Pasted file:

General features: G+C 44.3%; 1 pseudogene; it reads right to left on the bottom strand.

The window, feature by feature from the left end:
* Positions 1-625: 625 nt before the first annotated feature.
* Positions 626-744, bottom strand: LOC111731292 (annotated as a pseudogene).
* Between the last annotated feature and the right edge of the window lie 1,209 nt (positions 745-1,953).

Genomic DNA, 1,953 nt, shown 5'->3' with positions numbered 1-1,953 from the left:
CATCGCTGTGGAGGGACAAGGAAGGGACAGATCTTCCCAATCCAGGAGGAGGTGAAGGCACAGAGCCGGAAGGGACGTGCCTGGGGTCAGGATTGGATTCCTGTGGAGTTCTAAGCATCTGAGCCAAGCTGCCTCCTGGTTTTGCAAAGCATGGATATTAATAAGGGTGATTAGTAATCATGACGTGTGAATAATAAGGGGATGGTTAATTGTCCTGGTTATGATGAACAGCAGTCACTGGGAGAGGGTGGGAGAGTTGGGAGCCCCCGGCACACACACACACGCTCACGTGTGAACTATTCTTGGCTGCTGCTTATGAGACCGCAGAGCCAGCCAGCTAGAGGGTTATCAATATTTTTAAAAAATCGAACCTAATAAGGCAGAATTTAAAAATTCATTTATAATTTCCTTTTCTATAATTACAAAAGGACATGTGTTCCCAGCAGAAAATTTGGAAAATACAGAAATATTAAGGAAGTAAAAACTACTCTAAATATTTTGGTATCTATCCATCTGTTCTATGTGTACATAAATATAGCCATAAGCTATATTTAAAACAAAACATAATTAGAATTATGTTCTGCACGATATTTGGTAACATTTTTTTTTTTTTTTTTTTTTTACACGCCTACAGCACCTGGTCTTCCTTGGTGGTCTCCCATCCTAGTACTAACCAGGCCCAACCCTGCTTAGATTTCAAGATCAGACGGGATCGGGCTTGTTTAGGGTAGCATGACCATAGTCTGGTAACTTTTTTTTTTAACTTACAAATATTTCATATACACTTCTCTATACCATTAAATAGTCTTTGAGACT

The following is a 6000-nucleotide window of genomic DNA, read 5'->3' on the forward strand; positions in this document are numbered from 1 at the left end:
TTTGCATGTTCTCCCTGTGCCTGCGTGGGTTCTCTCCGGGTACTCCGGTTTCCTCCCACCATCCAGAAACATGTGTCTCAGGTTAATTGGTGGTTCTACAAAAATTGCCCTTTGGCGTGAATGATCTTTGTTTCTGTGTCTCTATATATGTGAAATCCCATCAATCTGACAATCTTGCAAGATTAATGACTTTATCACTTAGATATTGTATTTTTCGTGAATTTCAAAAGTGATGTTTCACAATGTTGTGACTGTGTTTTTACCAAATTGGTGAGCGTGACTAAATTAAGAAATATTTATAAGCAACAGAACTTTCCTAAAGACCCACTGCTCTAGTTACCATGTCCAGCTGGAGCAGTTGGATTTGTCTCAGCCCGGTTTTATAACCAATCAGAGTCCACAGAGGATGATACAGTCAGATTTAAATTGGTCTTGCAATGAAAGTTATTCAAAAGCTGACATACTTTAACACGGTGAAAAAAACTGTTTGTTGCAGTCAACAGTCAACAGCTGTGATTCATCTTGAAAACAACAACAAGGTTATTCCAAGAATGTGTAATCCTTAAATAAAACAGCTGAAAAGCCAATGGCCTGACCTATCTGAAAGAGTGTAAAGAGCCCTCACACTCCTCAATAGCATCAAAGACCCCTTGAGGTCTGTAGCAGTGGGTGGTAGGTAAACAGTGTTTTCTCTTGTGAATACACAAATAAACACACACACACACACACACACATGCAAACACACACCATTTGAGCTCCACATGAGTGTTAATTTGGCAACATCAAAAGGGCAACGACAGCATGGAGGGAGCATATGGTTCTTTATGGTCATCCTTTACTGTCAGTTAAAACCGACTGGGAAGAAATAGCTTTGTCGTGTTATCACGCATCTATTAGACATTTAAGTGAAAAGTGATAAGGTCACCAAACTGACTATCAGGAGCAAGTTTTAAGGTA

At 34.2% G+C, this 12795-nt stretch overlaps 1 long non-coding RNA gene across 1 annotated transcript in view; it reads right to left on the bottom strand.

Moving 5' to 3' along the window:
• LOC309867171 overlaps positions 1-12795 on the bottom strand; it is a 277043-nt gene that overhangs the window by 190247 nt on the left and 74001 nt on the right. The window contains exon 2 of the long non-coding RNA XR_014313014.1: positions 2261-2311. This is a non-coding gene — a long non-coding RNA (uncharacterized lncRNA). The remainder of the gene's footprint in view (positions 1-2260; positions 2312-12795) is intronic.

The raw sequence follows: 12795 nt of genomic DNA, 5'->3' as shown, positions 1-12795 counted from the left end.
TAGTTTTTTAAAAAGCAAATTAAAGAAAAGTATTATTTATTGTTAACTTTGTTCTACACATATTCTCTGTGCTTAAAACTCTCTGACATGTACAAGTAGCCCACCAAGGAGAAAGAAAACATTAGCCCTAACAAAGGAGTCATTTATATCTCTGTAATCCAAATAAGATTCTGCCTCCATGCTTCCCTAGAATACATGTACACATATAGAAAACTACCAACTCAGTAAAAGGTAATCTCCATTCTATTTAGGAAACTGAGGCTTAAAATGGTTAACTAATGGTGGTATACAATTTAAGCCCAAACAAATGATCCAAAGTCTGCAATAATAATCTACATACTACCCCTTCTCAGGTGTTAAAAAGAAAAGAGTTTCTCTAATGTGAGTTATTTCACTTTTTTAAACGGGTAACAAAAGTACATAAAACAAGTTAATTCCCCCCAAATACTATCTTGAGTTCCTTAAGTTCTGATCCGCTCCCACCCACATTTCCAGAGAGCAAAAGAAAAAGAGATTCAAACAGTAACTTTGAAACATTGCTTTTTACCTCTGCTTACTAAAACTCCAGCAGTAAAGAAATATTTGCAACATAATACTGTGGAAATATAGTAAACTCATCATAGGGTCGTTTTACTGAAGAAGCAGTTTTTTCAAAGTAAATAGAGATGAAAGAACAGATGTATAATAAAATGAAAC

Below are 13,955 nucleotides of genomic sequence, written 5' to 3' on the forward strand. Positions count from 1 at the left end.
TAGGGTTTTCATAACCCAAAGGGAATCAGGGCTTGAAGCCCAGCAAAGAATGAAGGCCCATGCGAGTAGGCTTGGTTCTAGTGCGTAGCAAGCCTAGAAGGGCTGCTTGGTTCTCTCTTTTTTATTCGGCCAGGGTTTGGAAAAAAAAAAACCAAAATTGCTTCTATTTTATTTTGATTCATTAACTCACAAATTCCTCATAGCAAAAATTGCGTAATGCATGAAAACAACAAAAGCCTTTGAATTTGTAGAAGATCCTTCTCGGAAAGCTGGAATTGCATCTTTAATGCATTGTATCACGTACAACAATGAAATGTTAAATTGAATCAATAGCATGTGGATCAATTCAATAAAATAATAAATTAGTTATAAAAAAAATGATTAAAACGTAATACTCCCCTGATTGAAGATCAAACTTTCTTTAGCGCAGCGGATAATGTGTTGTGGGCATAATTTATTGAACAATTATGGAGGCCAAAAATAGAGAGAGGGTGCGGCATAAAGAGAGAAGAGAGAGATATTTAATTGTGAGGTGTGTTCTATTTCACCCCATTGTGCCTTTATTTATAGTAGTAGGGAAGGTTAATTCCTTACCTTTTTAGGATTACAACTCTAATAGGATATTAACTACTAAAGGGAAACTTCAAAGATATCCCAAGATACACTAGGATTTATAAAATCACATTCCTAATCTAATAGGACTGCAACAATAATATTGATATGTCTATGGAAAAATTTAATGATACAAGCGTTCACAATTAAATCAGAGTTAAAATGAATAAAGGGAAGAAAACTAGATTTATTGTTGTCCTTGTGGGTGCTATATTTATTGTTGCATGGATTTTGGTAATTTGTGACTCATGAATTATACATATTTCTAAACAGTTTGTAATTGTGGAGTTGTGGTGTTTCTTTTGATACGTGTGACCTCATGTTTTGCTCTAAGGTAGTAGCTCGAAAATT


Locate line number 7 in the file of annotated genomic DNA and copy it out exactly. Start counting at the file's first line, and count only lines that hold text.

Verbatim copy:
CATCGCTGTGGAGGGACAAGGAAGGGACAGATCTTCCCAATCCAGGAGGAGGTGAAGGCACAGAGCCGGAAGGGACGTGCCTGGGGTCAGGATTGGATTCCTGTGGAGTTCTAAGCATCTGAGCCAAGCTGCCTCCTGGTTTTGCAAAGCATGGATATTAATAAGGGTGATTAGTAATCATGACGTGTGAATAATAAGGGGATGGTTAATTGTCCTGGTTATGATGAACAGCAGTCACTGGGAGAGGGTGGGAGAGTTGGGAGCCCCCGGCACACACACACACGCTCACGTGTGAACTATTCTTGGCTGCTGCTTATGAGACCGCAGAGCCAGCCAGCTAGAGGGTTATCAATATTTTTAAAAAATCGAACCTAATAAGGCAGAATTTAAAAATTCATTTATAATTTCCTTTTCTATAATTACAAAAGGACATGTGTTCCCAGCAGAAAATTTGGAAAATACAGAAATATTAAGGAAGTAAAAACTACTCTAAATATTTTGGTATCTATCCATCTGTTCTATGTGTACATAAATATAGCCATAAGCTATATTTAAAACAAAACATAATTAGAATTATGTTCTGCACGATATTTGGTAACATTTTTTTTTTTTTTTTTTTTTTACACGCCTACAGCACCTGGTCTTCCTTGGTGGTCTCCCATCCTAGTACTAACCAGGCCCAACCCTGCTTAGATTTCAAGATCAGACGGGATCGGGCTTGTTTAGGGTAGCATGACCATAGTCTGGTAACTTTTTTTTTTAACTTACAAATATTTCATATACACTTCTCTATACCATTAAATAGTCTTTGAGACT